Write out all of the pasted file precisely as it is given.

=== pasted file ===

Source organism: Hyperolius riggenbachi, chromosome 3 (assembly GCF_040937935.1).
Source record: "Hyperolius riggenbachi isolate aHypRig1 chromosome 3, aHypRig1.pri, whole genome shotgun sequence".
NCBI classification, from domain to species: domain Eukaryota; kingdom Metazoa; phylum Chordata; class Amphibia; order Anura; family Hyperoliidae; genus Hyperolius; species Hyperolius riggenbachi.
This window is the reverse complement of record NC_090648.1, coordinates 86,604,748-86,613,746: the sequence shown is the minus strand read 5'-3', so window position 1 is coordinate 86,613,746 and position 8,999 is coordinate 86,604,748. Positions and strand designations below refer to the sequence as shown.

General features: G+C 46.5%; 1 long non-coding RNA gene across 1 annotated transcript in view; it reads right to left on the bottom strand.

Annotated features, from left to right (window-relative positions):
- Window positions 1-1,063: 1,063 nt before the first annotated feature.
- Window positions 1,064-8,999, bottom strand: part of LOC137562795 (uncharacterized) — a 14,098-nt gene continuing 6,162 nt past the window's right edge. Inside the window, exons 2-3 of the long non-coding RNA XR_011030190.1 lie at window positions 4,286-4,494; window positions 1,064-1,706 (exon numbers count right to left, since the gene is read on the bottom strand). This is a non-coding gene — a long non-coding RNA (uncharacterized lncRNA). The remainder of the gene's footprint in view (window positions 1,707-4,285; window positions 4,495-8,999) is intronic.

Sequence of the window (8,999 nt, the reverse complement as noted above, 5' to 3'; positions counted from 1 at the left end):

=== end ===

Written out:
Source organism: Hyperolius riggenbachi, chromosome 3 (assembly GCF_040937935.1).
Source record: "Hyperolius riggenbachi isolate aHypRig1 chromosome 3, aHypRig1.pri, whole genome shotgun sequence".
NCBI classification, from domain to species: domain Eukaryota; kingdom Metazoa; phylum Chordata; class Amphibia; order Anura; family Hyperoliidae; genus Hyperolius; species Hyperolius riggenbachi.
This window is the reverse complement of record NC_090648.1, coordinates 86,604,748-86,613,746: the sequence shown is the minus strand read 5'-3', so window position 1 is coordinate 86,613,746 and position 8,999 is coordinate 86,604,748. Positions and strand designations below refer to the sequence as shown.

General features: G+C 46.5%; 1 long non-coding RNA gene across 1 annotated transcript in view; it reads right to left on the bottom strand.

Annotated features, from left to right (window-relative positions):
- Window positions 1-1,063: 1,063 nt before the first annotated feature.
- Window positions 1,064-8,999, bottom strand: part of LOC137562795 (uncharacterized) — a 14,098-nt gene continuing 6,162 nt past the window's right edge. Inside the window, exons 2-3 of the long non-coding RNA XR_011030190.1 lie at window positions 4,286-4,494; window positions 1,064-1,706 (exon numbers count right to left, since the gene is read on the bottom strand). This is a non-coding gene — a long non-coding RNA (uncharacterized lncRNA). The remainder of the gene's footprint in view (window positions 1,707-4,285; window positions 4,495-8,999) is intronic.

Sequence of the window (8,999 nt, the reverse complement as noted above, 5' to 3'; positions counted from 1 at the left end):